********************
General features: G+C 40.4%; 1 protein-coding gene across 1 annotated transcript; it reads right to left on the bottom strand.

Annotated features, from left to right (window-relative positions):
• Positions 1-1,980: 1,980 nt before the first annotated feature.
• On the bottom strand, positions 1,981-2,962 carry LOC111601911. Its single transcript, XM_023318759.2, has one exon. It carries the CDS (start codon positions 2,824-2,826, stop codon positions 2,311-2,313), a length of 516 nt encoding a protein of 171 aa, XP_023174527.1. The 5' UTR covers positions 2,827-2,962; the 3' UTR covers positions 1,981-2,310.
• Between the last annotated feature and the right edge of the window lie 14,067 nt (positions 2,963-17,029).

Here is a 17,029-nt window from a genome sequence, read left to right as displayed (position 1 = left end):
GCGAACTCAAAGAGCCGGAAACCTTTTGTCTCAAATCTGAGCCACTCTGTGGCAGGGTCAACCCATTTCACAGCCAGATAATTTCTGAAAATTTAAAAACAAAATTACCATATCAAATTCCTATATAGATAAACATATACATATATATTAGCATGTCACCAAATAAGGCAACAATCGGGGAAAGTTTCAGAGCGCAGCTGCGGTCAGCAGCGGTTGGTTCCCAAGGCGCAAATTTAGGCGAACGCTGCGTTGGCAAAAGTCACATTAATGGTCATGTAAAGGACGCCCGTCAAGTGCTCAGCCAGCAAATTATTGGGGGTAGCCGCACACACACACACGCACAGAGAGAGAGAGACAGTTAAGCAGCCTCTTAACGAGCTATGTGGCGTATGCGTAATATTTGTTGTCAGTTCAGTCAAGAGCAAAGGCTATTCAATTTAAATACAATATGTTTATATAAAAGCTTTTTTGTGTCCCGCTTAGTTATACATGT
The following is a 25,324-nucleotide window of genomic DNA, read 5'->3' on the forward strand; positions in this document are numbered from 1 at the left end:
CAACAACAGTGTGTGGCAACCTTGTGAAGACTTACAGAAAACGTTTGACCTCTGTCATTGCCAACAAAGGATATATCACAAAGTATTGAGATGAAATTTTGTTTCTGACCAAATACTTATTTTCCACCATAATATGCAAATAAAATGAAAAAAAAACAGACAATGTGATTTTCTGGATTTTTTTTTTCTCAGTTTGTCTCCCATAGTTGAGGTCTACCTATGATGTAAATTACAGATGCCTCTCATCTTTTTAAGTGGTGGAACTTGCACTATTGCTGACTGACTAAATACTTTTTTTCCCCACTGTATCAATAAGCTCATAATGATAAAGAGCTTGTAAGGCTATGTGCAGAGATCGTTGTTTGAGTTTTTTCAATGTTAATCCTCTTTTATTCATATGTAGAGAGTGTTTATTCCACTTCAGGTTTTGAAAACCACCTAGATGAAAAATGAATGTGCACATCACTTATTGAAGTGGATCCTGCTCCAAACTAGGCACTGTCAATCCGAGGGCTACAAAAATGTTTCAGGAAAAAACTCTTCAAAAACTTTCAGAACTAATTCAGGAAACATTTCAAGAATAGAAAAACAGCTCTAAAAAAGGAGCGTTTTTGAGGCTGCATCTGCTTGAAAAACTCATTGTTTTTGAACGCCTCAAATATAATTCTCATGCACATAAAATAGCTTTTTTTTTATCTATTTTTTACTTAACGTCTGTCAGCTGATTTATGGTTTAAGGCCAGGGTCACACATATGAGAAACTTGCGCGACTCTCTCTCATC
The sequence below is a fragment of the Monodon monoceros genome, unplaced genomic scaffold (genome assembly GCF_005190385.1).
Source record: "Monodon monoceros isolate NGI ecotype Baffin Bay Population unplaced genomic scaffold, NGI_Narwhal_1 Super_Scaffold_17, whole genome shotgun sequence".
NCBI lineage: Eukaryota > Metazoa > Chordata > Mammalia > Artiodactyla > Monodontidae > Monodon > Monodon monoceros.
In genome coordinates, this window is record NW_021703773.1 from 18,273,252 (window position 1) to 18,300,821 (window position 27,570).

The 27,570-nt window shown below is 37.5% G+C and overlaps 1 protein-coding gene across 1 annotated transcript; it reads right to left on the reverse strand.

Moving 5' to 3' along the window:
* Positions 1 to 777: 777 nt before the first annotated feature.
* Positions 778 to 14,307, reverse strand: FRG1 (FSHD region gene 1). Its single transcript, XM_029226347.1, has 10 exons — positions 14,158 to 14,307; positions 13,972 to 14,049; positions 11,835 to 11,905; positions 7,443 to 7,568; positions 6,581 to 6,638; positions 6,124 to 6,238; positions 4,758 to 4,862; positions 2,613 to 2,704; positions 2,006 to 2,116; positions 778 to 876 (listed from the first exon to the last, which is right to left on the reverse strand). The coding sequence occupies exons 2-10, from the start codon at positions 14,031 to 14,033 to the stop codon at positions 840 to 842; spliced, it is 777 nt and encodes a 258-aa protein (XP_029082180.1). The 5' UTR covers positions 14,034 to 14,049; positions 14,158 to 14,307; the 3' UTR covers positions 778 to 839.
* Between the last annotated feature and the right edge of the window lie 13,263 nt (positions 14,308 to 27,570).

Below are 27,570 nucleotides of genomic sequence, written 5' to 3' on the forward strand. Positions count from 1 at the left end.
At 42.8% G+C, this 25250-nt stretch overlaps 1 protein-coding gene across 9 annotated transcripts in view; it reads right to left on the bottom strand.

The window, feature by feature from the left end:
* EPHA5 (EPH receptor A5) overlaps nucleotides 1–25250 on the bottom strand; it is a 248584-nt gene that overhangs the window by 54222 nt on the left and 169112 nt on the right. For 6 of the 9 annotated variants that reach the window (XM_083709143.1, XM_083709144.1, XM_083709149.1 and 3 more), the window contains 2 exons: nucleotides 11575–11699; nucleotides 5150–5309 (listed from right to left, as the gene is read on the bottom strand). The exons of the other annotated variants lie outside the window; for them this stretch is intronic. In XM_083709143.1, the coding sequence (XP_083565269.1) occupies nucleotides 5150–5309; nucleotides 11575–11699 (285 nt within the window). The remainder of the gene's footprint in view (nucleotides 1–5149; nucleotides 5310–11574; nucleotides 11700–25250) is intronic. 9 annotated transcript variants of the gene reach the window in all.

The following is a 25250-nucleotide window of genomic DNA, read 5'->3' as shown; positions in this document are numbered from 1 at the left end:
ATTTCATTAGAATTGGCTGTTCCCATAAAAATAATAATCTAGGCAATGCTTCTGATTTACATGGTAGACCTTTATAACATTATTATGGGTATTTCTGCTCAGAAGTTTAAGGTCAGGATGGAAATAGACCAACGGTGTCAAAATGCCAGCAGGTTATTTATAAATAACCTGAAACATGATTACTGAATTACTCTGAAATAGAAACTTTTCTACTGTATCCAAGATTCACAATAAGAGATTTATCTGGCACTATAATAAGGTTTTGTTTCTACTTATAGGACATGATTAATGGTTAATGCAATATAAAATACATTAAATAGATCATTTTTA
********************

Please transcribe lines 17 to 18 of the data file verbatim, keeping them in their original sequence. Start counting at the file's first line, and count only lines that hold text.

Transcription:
* Positions 778 to 14,307, reverse strand: FRG1 (FSHD region gene 1). Its single transcript, XM_029226347.1, has 10 exons — positions 14,158 to 14,307; positions 13,972 to 14,049; positions 11,835 to 11,905; positions 7,443 to 7,568; positions 6,581 to 6,638; positions 6,124 to 6,238; positions 4,758 to 4,862; positions 2,613 to 2,704; positions 2,006 to 2,116; positions 778 to 876 (listed from the first exon to the last, which is right to left on the reverse strand). The coding sequence occupies exons 2-10, from the start codon at positions 14,031 to 14,033 to the stop codon at positions 840 to 842; spliced, it is 777 nt and encodes a 258-aa protein (XP_029082180.1). The 5' UTR covers positions 14,034 to 14,049; positions 14,158 to 14,307; the 3' UTR covers positions 778 to 839.
* Between the last annotated feature and the right edge of the window lie 13,263 nt (positions 14,308 to 27,570).